The link 32 is pivoted at 33 to a plate 34 on the thrust bar 26 some distance from the inner and outer ends of the thrust bar and is also pivotally connected'at 35 to the adjacent end of the link 32 to form a toggle joint, the upper end of the link 32 beirig pivoted at 36 to the post 24.
It will be observed upon reference to Figure 4 that each wing extends some distance above and below the horizontal plane of the pivotal connection 27 between the thrust bar 26 and post 24 thereby establishing a fulcrum about which the wing is free to move particularly in case the lower edge of the scraper blade 12 of the wing should encounter a manhole plate, a curb or other obstruction in the path of movement of the lower edge of the wing when adjusted for use. That is, when the machine is in bperation if the lower edge of the wing should engage a rigid obstruction it would be tilted inwardly and upwardly about the axis of the pivot 27 thereby causing a corresponding upward and outward movement of the entire wing.
This upward and outward movement is permitted by the flexible connection 28' of the thrust bar 26 with the chassis of the vehicle and also by the flexing connection between the toggle links 32 and 32 in which case the thrust bar 26 will be moved upwardly and slightly outwardly while the links 32 will return to their-normal positions by their i own weight and by the impact of'tlie snow against the wing until limited by the engage ment of the shorter link 32 with the upper face of the thrust bar 26,-as shown by full lines in Figure 4.
Raising and lowering mechanism Separate mechanisms are provided for adjusting the wings vertically independently of each other and also for 'efi'ecting an independent adjustment of the front and rear ends of each wing as may be required to vary the level of the snow operated upon and also for folding and unfol ing the wings.
The means for raising and lowering the front end of each wing preferabl consists of a chain 36 having its lower en attached to an eye 37 on the upper edge of the wing near the front end thereof and its upper end passed through a keyhole slot 38 in the upper end of the adjacent post 20, Figure 3, whereby the adjustment of different links in the opening 38 will effect a corresponding raising or lowering of the front end of the wing and will alsohold the end of the wing in its adjusted position against downward, movement while permitting its free upward movement.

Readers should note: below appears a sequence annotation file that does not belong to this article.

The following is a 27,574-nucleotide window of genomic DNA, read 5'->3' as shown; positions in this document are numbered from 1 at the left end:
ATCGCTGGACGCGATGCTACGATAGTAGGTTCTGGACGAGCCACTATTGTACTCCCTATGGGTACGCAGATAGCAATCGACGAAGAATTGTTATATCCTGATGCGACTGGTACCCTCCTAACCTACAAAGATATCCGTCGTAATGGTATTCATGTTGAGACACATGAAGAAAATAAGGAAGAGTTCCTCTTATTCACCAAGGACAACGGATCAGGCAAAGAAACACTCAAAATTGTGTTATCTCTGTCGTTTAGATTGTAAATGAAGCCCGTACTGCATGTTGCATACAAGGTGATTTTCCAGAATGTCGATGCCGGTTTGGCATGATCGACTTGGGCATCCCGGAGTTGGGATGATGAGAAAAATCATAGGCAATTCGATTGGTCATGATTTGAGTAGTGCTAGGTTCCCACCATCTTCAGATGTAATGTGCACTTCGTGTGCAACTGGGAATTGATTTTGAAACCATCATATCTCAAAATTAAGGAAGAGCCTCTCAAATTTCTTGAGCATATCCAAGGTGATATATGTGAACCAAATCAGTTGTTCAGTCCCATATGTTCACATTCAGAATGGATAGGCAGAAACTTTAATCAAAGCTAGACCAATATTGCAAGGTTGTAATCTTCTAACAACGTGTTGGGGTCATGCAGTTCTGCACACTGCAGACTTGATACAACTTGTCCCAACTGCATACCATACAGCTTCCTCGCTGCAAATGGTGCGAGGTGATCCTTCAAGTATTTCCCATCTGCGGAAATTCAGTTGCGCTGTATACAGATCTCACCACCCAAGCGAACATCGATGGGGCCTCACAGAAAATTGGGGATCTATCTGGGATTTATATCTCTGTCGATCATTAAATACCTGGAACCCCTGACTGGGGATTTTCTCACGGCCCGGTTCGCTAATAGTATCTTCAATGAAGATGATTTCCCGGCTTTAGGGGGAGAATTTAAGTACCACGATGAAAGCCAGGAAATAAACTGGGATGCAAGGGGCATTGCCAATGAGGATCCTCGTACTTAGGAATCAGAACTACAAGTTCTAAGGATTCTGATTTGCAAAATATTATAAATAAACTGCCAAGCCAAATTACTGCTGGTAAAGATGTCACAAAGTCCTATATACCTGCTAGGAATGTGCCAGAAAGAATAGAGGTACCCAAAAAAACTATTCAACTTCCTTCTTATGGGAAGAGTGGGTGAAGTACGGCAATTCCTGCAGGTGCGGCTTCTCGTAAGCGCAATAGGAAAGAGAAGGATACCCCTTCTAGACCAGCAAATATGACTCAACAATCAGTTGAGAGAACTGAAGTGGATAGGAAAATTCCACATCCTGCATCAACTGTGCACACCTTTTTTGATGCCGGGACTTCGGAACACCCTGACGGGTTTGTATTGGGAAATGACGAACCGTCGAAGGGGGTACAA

The means forraising and lowering the rear end of each wing and also for effecting a bodily vertical movement thereof prefer ably consists of a conventional construction of chain or cable hoist having a lower and upper sheaves 39 and 40 attached respec-' tively to the upper edge of the wing 8 and to a suitable .crane 41 and connected in the usual manner by a chain or cable 42 which is passed around the sheaves 39 and 40 and has one end attached to the frame of the approximately midway between the ends thereof and as nearly as possible midwa/y between the opposite ends of their respective wings. I
These posts extend some distance above the box 4 while the cranes 41 are pivotally atguide bars 18 and also vertical angular move-- ments about their respective pivots 16 from the positions shown in full lines to the positions shown by dotted lines in Figure 2.
The upfper ends of the posts 46 are braced against orward and rearward vibration diagonal brace bars 48,Figure '2, and also braced against relative lateral vibration by additional diagonal brace bars 49, Figure5.
The lower ends of the wing-supporting. posts 20 are connected by a cross bar 50 having'its ends secured by bolts 51 or equivalent fastening means to the posts, as shown more clearly in Figure 3.
In Figure 2 the box 4 is shown as supvported upon a plurality of cross bars 52 which, in turn, are supported upon lengthwise bars 53 resting upon the upper edges of the sills 1 and secured thereto by any suitable fastening means, not shown.
Operation the opposite sides of the chassis of the vehicle and remove and deflect the snow laterally from the pavement beyond opposite sides of the Vehicle thereby forming a channel through the snow of substantially the transverse width of the plow so that the snow at opposite sides ofthe channel will be accumulated in ridges or banks. Then, as the vehicle continues its forward movement the wings 8 shall extend some distance beyond the paths of travel of the outer edges of the plow blades 7 and remove and deflect outwardly the ridges or banks formed by the plow thereby greatly increasing the available width of the highway for traflic purposes and at the same time leveling off the snow in the path of the wings.